From a technical standpoint Sony’s PlayStation Vita is a very capable machine, yet sadly the handheld is still lacking in quality standout games. This issue is especially true when it comes to first person shooters (FPS) — both the Resistance and Call of Duty franchises failed to make use of the Vita’s two analog sticks, typically perfect for the genre. Could Killzone: Mercenary be the Vita’s first great FPS?
That’s what developers Guerrilla Cambridge are hoping to achieve, bringing some much needed FPS fun into the Vita library with their take on the Killzone universe.
Gamebrit took the closed multiplayer beta for a spin to see whether this is the shooter that Vita owners have been waiting for.
Metropolis is in ruins, the heroes of the DC Universe have fallen to their villainous counterparts and mankind’s last hope is dead. In their quest for revenge Lex Luthor et al have unknowingly released a much greater evil upon the earth, Brainiac.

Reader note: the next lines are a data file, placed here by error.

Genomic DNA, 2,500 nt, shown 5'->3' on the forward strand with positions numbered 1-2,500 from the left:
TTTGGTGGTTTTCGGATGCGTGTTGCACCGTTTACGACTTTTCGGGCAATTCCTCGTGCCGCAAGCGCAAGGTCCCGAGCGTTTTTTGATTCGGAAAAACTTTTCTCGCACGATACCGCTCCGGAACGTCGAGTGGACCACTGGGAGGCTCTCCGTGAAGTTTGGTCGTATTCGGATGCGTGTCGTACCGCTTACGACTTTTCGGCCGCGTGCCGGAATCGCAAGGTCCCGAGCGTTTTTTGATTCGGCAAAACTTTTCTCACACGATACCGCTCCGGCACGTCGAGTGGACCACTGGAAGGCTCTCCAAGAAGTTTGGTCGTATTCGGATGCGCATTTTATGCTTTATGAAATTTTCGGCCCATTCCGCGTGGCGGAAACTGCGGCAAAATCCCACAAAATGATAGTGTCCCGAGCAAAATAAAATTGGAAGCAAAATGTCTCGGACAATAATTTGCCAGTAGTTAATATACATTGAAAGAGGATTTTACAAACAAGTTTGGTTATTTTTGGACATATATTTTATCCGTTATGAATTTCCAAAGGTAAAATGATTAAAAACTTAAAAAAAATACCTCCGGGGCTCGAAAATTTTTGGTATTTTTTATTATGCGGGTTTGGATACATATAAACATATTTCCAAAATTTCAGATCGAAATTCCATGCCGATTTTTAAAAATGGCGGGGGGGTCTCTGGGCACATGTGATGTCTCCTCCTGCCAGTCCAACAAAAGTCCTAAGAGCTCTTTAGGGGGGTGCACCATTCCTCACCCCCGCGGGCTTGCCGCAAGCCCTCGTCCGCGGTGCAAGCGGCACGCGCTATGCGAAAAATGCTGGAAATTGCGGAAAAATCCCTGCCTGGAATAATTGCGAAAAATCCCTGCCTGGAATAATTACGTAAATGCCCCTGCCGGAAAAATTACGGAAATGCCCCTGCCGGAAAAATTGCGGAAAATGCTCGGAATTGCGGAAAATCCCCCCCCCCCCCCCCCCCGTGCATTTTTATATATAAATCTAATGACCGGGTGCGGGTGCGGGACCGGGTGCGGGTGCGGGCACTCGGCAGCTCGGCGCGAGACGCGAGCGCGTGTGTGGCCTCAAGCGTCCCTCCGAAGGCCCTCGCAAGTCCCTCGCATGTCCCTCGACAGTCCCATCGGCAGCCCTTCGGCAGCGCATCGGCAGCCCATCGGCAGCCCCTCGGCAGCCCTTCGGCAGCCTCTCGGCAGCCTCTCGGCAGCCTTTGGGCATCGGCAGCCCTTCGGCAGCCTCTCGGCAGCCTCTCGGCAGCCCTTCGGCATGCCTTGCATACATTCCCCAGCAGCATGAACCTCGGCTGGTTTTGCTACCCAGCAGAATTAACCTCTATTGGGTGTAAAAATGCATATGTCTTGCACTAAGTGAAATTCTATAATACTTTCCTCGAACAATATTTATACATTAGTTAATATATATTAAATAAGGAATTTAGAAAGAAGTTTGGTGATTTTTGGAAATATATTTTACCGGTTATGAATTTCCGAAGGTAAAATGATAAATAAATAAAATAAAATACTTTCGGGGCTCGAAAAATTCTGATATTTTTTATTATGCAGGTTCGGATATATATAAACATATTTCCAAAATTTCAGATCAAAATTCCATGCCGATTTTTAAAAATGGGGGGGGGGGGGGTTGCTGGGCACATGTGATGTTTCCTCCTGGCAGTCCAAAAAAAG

The first Bad Company became quite a surprise hit for most people. Especially the kick-ass destructible environments which allowed the flow of gameplay to constantly shift and the way in which the multiplayer had huge maps with a large variety of vehicles, from golf carts to helicopters. After playing the Beta, I’m glad to see that DICE have made something even more enjoyable than the first.
First of all, the graphics of the game have had an overhaul – they have a much more detailed look – especially in the guns and character model department. Plus, with this being a demo from a game that still has around four months development time before it is actually released, it’s expected for them to be even sharper than they are now. In addition to the impressive graphics, the map (that is available to play in the demo) is much more detailed than those of the original, with a lot of variety thrown in too. Offering an open highway with bases at each end, it’s a tanks dream. The CQC of the town’s streets also make it an infantryman’s dream.